Open-Loop Feedback Increases Physical Activity of Youth


Medicine & Science in Sports & Exercise:
APPLIED SCIENCES: Psychobiology and Behavioral Strategies

ROEMMICH, J. N., C. M. GURGOL, and L. H. EPSTEIN. Open-Loop Feedback Increases Physical Activity of Youth. Med. Sci. Sports Exerc., Vol. 36, No. 4, pp. 668–673, 2004.

Purpose: The number of youth that meet activity guidelines is decreasing and easy access to reinforcing sedentary behaviors competes with increasing physical activity. In the laboratory, open-loop feedback that used pedometer activity counts to gain access to sedentary alternatives doubled physical activity. This study evaluated the influence of open-loop feedback and reinforcement on physical activity and television (TV) time in a small clinical trial.

Methods: Children (8–12 yr old) were randomized to an open-loop feedback plus reinforcement intervention (N = 11) or no feedback, no reinforcement control (N = 7). Subjects wore an accelerometer for 6 wk and attended meetings to download the accelerometer. Accumulating physical activity counts gave subjects in the open-loop group access to TV time, controlled by a TV Allowance™ device, with 400 counts = 1 h of TV. The control group had no feedback for activity and free access to TV.

Results: The open-loop group had a 24% increase in physical activity, which was greater (P = 0.02) than the control group. TV time of the open-loop group was reduced by 18% or 20 min·d−1 whereas the control group increased by 13 min·d−1, but these were not significant changes. The change in time spent watching television was directly related to the change in BMI z-score (r = 0.69, P = 0.002).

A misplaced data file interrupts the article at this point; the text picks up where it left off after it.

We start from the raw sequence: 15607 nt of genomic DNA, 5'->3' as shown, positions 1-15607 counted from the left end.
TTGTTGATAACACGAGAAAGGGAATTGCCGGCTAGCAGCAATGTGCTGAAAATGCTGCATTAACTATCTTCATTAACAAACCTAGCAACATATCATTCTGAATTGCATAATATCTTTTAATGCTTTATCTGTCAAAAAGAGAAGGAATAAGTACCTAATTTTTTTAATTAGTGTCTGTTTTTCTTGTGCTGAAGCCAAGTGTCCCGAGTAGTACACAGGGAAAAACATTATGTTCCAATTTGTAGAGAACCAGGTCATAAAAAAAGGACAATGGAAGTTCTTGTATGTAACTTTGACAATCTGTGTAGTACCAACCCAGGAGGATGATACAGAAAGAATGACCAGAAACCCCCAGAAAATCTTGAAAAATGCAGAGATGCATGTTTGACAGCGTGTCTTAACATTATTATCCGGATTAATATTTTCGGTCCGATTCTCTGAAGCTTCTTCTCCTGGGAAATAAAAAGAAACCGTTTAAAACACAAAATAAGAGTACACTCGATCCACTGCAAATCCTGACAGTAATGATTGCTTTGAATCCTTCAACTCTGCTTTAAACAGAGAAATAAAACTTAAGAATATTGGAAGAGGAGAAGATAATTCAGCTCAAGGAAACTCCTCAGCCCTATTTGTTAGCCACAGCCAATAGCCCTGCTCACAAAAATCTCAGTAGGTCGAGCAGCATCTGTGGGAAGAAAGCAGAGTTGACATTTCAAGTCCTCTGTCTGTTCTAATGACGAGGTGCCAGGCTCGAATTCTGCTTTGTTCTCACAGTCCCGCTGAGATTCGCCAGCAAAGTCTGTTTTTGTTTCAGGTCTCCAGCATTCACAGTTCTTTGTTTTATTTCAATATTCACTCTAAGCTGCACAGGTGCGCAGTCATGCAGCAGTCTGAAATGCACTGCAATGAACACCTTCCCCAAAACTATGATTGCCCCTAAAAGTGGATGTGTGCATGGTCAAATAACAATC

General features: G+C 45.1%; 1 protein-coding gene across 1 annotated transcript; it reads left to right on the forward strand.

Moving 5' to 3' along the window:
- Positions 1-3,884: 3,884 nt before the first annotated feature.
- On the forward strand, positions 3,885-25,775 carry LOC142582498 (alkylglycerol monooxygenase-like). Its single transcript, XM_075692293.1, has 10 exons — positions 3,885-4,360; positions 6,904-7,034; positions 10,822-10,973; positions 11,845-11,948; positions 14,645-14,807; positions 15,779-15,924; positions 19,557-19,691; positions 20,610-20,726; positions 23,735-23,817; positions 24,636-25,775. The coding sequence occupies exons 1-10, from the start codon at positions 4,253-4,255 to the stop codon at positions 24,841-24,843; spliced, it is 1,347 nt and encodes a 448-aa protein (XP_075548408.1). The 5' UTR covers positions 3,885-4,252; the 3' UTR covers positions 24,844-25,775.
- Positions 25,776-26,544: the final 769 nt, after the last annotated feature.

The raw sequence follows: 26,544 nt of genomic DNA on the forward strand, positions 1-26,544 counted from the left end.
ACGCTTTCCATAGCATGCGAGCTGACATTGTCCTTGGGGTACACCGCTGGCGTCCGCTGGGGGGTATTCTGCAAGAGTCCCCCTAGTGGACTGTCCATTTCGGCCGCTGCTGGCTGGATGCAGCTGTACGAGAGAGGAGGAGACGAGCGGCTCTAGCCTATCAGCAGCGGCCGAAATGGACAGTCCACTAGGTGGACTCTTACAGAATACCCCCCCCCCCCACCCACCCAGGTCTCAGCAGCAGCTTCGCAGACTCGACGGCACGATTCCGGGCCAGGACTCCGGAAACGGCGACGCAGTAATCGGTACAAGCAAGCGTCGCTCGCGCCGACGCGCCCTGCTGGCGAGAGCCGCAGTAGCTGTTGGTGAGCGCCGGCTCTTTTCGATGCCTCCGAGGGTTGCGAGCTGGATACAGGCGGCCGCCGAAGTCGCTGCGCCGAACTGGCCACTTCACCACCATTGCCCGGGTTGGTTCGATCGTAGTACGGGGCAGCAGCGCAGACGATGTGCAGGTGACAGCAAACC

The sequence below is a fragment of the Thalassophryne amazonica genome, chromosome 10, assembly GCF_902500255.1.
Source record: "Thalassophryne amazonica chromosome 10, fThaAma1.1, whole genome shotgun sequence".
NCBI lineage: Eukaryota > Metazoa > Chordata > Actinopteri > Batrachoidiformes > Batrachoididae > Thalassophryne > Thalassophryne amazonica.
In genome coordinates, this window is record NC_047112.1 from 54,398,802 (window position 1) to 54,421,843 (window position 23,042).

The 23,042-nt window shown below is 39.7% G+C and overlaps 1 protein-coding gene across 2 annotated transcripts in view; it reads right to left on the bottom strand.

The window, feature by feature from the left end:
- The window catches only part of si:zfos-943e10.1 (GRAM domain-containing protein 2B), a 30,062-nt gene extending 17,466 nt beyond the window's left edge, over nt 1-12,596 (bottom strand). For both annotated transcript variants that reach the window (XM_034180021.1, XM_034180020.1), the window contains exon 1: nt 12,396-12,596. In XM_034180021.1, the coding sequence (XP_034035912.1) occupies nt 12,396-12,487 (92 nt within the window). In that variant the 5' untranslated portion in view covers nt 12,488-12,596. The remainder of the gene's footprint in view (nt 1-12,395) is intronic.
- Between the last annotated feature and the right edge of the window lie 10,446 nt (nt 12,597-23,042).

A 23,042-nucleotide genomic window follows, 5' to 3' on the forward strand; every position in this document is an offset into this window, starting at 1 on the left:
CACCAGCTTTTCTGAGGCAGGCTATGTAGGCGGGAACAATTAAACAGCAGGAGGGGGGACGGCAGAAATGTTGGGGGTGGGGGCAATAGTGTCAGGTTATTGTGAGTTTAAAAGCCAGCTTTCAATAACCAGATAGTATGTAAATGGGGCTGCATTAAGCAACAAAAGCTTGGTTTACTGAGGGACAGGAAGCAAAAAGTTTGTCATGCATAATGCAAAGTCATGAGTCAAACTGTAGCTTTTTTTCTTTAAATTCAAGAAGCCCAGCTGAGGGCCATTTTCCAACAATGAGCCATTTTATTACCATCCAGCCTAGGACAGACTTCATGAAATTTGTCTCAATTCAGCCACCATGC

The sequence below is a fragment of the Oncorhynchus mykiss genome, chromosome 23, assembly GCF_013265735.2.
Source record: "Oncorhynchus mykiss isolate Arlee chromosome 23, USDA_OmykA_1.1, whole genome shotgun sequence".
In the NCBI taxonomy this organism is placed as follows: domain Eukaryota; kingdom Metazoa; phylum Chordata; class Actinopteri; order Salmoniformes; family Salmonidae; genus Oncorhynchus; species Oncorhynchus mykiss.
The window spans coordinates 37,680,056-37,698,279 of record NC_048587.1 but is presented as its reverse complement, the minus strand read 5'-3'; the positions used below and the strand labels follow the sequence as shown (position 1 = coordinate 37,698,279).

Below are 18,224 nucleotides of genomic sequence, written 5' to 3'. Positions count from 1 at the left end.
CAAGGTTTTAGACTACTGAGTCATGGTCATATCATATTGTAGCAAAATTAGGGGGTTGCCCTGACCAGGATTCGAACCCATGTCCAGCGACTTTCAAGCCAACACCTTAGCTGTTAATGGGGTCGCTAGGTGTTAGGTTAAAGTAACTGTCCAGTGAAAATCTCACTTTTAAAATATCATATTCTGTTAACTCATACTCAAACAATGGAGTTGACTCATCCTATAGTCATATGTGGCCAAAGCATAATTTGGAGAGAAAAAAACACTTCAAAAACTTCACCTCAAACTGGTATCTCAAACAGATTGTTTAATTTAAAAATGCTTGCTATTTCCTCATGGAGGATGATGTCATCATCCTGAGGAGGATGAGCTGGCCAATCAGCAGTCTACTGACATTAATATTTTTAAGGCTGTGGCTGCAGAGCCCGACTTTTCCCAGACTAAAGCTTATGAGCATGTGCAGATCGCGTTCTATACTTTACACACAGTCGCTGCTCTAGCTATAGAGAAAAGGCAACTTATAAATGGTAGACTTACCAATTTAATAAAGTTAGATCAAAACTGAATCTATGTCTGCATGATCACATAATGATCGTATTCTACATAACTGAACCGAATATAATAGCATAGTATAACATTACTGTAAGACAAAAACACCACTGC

Conclusion: Open-loop feedback increases physical activity in children, thus helping children to achieve physical activity recommendations. Reductions in TV watching may reduce or minimize gains in body weight.

Author Information

1Division of Behavioral Medicine, Department of Pediatrics, University at Buffalo School of Medicine and Biomedical Sciences;

2Department of Physical Therapy, Exercise, and Nutrition Science, School of Health Related Professions; and

3Department of Social and Preventive Medicine, University at Buffalo School of Medicine and Biomedical Sciences, Buffalo, NY

Address for correspondence: James N. Roemmich, Department of Pediatrics, Division of Behavioral Medicine, State University of New York at Buffalo, Farber Hall, Room G56, 3435 Main Street, Building #26, Buffalo, NY 14214-3000; E-mail:

Submitted for publication January 2003.

Accepted for publication December 2003.

©2004The American College of Sports Medicine